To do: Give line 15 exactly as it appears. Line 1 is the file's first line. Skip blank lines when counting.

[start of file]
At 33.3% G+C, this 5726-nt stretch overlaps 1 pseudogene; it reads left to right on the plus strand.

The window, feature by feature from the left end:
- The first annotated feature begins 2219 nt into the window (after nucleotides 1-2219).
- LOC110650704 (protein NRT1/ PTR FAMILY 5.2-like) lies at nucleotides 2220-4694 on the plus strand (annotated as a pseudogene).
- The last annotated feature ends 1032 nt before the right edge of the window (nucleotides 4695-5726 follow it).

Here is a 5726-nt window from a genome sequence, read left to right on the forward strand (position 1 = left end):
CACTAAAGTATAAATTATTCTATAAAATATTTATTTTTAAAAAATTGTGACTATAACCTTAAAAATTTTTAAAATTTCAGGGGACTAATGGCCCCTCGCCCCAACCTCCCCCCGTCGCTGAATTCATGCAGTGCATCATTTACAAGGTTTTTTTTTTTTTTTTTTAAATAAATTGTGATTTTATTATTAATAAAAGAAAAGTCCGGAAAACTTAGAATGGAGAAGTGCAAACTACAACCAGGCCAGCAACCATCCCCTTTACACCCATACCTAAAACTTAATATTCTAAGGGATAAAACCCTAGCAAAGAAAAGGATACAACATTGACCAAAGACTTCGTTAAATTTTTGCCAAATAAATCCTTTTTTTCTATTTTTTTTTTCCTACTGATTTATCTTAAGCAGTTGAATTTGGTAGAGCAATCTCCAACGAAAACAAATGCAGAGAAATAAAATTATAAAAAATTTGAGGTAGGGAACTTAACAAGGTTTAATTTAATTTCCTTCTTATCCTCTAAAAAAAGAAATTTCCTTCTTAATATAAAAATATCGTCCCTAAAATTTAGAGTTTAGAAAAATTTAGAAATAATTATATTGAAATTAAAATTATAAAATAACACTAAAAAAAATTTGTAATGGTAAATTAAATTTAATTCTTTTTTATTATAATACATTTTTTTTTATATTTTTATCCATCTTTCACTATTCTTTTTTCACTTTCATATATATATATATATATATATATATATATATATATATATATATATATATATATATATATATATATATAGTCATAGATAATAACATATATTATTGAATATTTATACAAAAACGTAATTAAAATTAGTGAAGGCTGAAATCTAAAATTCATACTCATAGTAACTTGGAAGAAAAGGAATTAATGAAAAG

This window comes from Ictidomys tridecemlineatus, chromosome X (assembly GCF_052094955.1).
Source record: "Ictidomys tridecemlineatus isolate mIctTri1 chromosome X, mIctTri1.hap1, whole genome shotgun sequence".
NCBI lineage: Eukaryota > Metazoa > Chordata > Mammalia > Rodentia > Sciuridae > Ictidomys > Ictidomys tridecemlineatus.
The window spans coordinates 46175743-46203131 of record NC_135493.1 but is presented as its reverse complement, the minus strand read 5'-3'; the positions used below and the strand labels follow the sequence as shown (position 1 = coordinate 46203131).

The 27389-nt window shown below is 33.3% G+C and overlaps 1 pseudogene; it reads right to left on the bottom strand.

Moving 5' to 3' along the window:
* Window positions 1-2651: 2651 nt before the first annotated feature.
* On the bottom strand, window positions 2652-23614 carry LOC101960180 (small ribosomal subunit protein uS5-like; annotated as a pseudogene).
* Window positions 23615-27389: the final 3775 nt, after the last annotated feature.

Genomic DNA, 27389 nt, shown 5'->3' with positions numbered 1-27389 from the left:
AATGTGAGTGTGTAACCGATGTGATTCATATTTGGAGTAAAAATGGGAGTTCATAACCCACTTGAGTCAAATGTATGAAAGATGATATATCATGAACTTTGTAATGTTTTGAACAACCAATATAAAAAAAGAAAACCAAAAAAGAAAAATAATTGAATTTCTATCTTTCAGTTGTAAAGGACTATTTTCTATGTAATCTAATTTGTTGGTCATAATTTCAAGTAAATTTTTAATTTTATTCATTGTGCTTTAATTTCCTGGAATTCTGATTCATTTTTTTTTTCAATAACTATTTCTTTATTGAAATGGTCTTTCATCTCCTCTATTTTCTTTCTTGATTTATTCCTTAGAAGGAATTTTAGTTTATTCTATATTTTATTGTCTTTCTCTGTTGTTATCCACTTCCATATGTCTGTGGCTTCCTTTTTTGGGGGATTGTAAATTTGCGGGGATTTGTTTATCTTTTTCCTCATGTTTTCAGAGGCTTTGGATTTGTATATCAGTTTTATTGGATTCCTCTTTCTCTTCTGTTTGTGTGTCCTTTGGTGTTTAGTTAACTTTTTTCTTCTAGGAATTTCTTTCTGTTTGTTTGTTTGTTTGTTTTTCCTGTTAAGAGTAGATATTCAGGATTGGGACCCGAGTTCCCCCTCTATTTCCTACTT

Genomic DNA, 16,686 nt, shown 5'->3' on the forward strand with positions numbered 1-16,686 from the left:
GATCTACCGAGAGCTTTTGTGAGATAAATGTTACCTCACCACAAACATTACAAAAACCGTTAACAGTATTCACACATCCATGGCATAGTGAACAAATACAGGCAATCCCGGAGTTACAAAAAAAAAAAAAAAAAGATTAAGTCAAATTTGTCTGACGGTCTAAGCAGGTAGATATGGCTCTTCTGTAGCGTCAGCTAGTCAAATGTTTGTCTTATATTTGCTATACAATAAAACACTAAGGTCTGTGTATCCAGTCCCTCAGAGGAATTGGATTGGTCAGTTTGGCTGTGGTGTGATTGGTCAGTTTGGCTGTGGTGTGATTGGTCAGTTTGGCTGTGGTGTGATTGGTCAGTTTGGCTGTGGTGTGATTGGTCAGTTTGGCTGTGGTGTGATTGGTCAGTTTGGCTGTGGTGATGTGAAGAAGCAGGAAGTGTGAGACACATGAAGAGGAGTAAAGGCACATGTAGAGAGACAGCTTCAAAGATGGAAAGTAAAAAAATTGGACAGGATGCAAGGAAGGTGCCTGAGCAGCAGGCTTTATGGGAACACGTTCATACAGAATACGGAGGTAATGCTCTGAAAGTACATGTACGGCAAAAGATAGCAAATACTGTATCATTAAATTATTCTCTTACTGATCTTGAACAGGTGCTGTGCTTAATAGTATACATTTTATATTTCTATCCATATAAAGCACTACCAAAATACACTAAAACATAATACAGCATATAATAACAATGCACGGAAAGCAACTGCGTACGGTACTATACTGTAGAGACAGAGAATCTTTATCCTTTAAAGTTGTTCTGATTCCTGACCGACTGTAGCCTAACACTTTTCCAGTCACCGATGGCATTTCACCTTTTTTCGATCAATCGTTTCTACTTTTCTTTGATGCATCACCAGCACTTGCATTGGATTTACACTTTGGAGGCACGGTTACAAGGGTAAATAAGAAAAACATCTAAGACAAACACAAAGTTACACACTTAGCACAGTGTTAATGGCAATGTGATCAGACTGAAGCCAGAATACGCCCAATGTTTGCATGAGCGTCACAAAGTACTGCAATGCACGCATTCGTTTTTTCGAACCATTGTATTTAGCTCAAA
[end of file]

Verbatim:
* On the bottom strand, window positions 2652-23614 carry LOC101960180 (small ribosomal subunit protein uS5-like; annotated as a pseudogene).